President Barack Obama is proposing to extend the Bush tax cuts for middle class families while letting tax cuts for those earning over $250,000 expire. He believes that we must grow our economy from “the middle class out” and that the rich “can afford to pay a little more.” In my humble opinion, this is smart legislation and good political strategy.
I am a supporter of our President. During the midst of the recession, he refused to raise taxes as that was an unwise thing to do at that time. Despite protestations from the left wing, Obama extended the Bush tax cuts for everyone for another two years back in 2010. He said it was the right thing to do for jobs and it was the right thing to do for the middle class.
Republicans like to say that, “you can’t tax a nation into prosperity.” We Democrats like to say, “you can’t balance the budget on the backs of the middle class.” We know just as well that you can’t tax a nation into prosperity, but we don’t possess knee-jerk reactions against taxes. We are not anti-business. Most small businesses are not in the top 1%. Most small businesses are run by middle class and working class people who provide vital products and services to the community in order to pay for their mortgage, put food on the table, and send their kids to school.
I believe that raising the tax rate for top earners back to 1990 levels (39.6%) is not class warfare. We have come a long way from when the top tax rate was 70%.
We cannot have an honest conversation about how to pay down the debt and close the deficit if we do not talk about tax increases to go along with spending cuts. A multi-millionaire can pay the difference between the Clinton-era tax rate and the Bush-era tax rate like it is chump change. A middle class and working class family cannot. To a multi-millionaire, $5000 can pay for a lavish party. For the middle class and the working class, $5000 does not even cover one semester of college for a child.
Those who can afford to pay a little bit more should do so. Those who can’t should not. Societies with strong middle classes have stronger economies in the long run and more stable societies. We need to fix our financial situation. It did not happen overnight and it will not be fixed overnight, but we cannot let partisan bickering cause our working families to suffer.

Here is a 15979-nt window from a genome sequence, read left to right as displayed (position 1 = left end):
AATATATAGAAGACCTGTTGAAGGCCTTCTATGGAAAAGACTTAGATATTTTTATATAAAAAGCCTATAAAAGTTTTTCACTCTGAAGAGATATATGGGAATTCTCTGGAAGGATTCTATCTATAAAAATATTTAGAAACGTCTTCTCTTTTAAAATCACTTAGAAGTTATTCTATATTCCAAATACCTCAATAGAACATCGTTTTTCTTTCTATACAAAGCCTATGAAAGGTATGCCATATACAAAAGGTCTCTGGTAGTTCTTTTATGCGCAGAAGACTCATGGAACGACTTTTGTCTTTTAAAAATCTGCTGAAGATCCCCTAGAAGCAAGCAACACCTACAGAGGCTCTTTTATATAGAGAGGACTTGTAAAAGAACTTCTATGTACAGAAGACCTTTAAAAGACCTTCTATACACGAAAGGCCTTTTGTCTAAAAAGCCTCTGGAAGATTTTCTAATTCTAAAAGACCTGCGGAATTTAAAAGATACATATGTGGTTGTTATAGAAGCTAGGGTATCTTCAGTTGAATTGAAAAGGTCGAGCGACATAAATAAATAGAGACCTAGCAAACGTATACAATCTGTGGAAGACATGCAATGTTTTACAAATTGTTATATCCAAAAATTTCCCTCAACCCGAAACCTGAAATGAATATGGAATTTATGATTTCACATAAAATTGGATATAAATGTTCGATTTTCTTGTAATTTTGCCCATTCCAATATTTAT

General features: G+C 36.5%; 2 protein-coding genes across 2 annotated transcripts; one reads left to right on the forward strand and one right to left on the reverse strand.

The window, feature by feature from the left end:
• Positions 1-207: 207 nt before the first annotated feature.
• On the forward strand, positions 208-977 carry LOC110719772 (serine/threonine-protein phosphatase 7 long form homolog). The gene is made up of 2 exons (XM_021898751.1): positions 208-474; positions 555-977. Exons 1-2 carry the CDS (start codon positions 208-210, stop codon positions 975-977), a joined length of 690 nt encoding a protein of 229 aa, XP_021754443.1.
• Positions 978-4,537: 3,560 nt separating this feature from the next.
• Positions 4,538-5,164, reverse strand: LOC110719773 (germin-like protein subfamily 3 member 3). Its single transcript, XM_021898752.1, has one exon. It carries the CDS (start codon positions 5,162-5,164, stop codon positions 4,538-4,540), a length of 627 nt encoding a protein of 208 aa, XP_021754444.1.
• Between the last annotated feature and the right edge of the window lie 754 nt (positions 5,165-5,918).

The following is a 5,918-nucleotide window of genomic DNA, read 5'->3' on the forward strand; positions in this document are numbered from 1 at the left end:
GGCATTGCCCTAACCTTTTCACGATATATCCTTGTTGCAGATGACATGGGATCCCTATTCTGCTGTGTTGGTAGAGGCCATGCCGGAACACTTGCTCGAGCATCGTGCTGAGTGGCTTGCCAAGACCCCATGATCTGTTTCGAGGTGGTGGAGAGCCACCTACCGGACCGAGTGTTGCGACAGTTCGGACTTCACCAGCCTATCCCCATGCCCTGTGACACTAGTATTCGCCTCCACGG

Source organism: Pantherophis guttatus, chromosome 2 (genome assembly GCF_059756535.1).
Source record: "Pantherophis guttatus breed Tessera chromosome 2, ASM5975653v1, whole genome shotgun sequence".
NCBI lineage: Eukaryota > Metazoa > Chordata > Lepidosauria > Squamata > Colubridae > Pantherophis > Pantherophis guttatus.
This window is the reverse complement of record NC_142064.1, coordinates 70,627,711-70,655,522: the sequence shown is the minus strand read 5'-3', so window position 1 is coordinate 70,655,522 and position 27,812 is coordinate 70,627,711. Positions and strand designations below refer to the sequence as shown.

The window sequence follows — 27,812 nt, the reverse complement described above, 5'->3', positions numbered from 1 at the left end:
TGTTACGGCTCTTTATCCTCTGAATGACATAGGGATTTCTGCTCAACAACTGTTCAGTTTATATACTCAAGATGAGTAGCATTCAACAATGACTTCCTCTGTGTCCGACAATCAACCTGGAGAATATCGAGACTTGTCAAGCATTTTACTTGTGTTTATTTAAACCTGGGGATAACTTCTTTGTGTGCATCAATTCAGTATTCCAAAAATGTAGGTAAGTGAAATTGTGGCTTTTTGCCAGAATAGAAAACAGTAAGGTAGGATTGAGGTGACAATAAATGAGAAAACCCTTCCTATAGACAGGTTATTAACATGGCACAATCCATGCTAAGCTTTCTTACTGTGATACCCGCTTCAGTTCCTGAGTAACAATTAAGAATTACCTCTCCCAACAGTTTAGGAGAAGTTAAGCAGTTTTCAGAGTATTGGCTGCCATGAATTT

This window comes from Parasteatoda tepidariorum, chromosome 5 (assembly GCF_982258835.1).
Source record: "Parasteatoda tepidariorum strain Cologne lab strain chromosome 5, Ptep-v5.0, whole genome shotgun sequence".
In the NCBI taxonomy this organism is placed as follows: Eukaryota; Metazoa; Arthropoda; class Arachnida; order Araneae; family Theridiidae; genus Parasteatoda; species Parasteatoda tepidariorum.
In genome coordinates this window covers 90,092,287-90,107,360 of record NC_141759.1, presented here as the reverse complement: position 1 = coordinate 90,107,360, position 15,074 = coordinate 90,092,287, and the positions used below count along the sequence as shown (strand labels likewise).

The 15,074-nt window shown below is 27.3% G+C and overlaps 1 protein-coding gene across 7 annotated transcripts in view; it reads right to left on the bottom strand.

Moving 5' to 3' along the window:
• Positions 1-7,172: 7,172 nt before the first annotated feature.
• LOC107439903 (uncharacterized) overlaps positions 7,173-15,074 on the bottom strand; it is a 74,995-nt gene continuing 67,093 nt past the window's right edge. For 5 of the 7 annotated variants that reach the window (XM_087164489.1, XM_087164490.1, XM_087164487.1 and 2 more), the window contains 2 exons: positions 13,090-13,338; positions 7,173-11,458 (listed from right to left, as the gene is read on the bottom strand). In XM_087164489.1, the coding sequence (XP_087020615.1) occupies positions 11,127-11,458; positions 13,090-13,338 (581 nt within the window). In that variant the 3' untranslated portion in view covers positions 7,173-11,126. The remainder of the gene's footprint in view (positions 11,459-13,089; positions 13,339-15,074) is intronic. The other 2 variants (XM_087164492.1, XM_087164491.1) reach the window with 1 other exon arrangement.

On the issue of this matter being part of a political strategy, the President also has an advantage. Anti-tax advocate Grover Norquist is the de facto leader of the Republican Party. He and his numerous followers in the Republican Party oppose all tax increases, fee increases, and even see red light cameras as a tax instead of a penalty for breaking the law. The latter is pretty crazy!
Obama will push his middle class tax cuts. However, without tax cuts for the rich included, Republicans will balk. Two things will happen after that.
1. The legislation dies and Obama can blame obstructionist Congressional Republicans for putting the middle class at risk. Everyone on both sides believes in middle class tax cuts, but this legislation died all because Republicans wanted to cut taxes for the top 1%, the very people on Wall Street who have fleeced Main Street, and won’t let middle class tax cuts go by without getting some for the rich as well.
2. Despite making statements that he wants to let the Bush tax cuts expire for top earners this time around, Obama could once again compromise like he did in 2010 and extend the Bush tax cuts for all. The policy is not ideal and this will especially anger the left wing, but they will vote for Obama anyway because they can’t stand the alternative. This will also make Obama look like a leader who can get things done by making concessions in order to advance his priorities.
Either way, the spin doctors on both sides will have a field day with this.